That National Agricultural Development Fund
By Salisu Na’inna Dambatta
One of the many legacies of the Muhammadu Buhari administration on which the significant changes in the agricultural sector are hinged, is the establishment of the National Agricultural Development Fund (NADF). The President signed the Act establishing the Fund in October 2022.
The NADF establishment Act has nine functions all of which are aimed at giving critical financial support that will facilitate rapid and sustainable growth in various aspects of the Nigerian agricultural sector for the benefit of all citizens.
One of the functions of the Fund listed at section 8 in Part II of the Act is the provision of money “to support agricultural development in Nigeria taking into consideration the need for food production and food security in Nigeria, in all its ramifications, including crop production. livestock, fisheries, poultry and agro-forestry.”
The Fund is expected to “provide finance for the implementation of agricultural policies and strengthen agricultural institutions within the framework of national priorities and strategies.” And significantly, it should “provide funds for on-lending to farmers and corporate bodies through financial institutions including microfinance banks, cooperative societies, organisations, farmer groups and institutions on appropriate soft terms.”
If all the functions were implemented patriotically and with a practical desire to achieve the purposes of the Fund, there will surely be a leap in agricultural activities which will boost productivity and deepen food security for over 200 million Nigerians.
It is hoped that one of the benefits of the NADF will be ending financing for agriculture from the budget cycle of January to December. It leads to releasing money to the Ministries of Agriculture long after the wet season has ended. Funding for dry season farming is similarly late. This anormally should be discarded.
If used judiciously and in the way it was conceived and envisaged in the Act, the NADF will surely have visible impact on the Nigerian agricultural sector in the same way the Tertiary Education Trust Fund (TETFund) contributes infrastructure and extends other supports to the tertiary segment of the public education sector in Nigeria.
It is important to note that the establishment of NADF is just one of the dozens of initiatives introduced by the Buhari-led administration to strengthen the agricultural sector which contribution to the Gross Domestic Product (GDP) of NIgeria surpassed those of the Oil and Gas, Manufacturing and the Entertainment sectors combined.
For instance, the Presidential Fertiliser Initiative has ended the habit of importing fertilisers and took us to self-sufficiency in the commodity. Nigeria now has a capacity to produce seven million tons of fertilisers. This was achieved by reactivating moribund fertiliser blending plants and the establishment of new ones. From net importer of fertilisers, Nigeria has become an exporter of top-grade urea fertiliser to the United States of America, India, Argentina, Brazil and Mexico. The fertiliser exports will net USD 5 billion or one trillion Naira yearly, while saving our country’s foreign reserves.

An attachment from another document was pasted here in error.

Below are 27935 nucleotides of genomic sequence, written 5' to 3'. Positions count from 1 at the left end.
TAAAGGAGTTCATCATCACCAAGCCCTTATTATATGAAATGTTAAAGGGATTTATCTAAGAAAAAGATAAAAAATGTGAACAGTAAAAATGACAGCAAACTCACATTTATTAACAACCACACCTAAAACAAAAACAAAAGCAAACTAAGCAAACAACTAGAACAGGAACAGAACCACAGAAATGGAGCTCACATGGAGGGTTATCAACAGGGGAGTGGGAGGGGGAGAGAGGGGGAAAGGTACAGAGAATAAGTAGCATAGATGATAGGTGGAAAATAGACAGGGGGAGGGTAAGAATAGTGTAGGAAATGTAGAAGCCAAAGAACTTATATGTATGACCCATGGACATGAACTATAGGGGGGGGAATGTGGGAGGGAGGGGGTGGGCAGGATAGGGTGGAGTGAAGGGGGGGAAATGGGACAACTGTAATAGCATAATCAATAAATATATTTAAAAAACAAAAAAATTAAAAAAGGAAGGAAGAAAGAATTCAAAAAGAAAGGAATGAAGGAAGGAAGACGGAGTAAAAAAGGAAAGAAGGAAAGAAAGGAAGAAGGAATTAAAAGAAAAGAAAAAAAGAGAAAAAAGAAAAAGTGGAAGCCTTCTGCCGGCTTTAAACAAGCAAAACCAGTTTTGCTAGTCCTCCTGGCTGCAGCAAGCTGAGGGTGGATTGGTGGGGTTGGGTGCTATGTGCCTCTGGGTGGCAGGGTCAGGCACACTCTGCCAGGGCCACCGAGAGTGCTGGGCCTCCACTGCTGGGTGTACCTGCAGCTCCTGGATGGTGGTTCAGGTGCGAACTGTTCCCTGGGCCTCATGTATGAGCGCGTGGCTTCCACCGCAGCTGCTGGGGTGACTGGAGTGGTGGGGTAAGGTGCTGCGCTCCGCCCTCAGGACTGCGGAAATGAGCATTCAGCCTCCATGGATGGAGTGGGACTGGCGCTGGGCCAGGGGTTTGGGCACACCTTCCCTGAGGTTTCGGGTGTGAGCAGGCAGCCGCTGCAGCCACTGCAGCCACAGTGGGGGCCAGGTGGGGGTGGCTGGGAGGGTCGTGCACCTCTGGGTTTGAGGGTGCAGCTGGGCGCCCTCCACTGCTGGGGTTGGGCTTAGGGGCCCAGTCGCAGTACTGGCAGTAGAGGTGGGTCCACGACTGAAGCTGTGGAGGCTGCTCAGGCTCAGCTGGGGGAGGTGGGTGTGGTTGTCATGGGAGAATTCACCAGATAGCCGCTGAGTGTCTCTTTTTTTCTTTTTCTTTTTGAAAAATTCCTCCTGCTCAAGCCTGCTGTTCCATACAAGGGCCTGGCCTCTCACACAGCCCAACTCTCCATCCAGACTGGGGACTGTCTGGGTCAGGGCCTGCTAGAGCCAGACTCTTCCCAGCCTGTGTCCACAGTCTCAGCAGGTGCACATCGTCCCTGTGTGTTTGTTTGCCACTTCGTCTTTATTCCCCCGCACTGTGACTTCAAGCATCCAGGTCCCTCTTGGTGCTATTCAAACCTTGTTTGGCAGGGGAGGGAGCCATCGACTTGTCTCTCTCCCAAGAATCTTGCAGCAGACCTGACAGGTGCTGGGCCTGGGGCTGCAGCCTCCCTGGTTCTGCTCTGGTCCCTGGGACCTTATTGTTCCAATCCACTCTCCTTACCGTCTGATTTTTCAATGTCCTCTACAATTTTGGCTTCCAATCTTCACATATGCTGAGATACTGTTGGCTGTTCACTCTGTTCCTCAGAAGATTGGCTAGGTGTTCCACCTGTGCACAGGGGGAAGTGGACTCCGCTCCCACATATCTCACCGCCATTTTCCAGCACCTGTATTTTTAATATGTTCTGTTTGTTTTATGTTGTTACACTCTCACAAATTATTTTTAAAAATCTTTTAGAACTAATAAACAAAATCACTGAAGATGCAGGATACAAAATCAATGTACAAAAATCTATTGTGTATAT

Just like other forward-looking countries, Nigeria is set to benefit from the Hand-in-Hand Initiative of the Food and Agricultural Organisation (FAO). The focus of the initiative is on strengthening Food and Nutrition Security, managing Natural Resources sustainably, reducing Disaster Risk effectively as well as achieving Economic Diversification speedily.
Minister of Agriculture and Rural Development, Dr. Mohammed Mahmoud Abubakar said the priority commodities for intervention in selected States under the Hand-in-Hand initiative include Rice, Sorghum, Soybean, Maize, Fish, Tomato, Cassava and Dairy.
The revival of the National Agricultural Land Development Authority (NALDA) with the objective of achieving food and fiber security in Nigeria is one of the efforts made by the Buhari administration to boost the agriculture industry. Its main activities include the establishment of Integrated Farm Estates in the country where youths are engaged in various aspects of commercial agriculture: crop production, poultry and livestock keeping, fish farming and growing different vegetables.
The intensified domestic rice production initiative of the administration has positively touched nearly every rice-eater in almost every household in the country. The Anchor-Borrowers Programme for rice of the Central Bank of Nigeria with expert support from the Federal Ministry of Agriculture and Rural Development, has restored our worthy culture of eating the food we grow at home. Nigerians now rarely eat smuggled expired foreign rice. Families prefer and eat fresh Nigerian rice which is literally grown and processed to high standard in their neighbourhoods.
There is a very strong hope and much expectations among Nigerians that if the resources of NADF are applied effectively, there will be positive effects on the development of the agriculture sector, perhaps similar to the impact of the application of the Petroleum Trust Fund (PTF) in the provision of infrastructure and facilitation for other development activities to improve the wellbeing of Nigerians.
Salisu Na’inna writes from Abuja.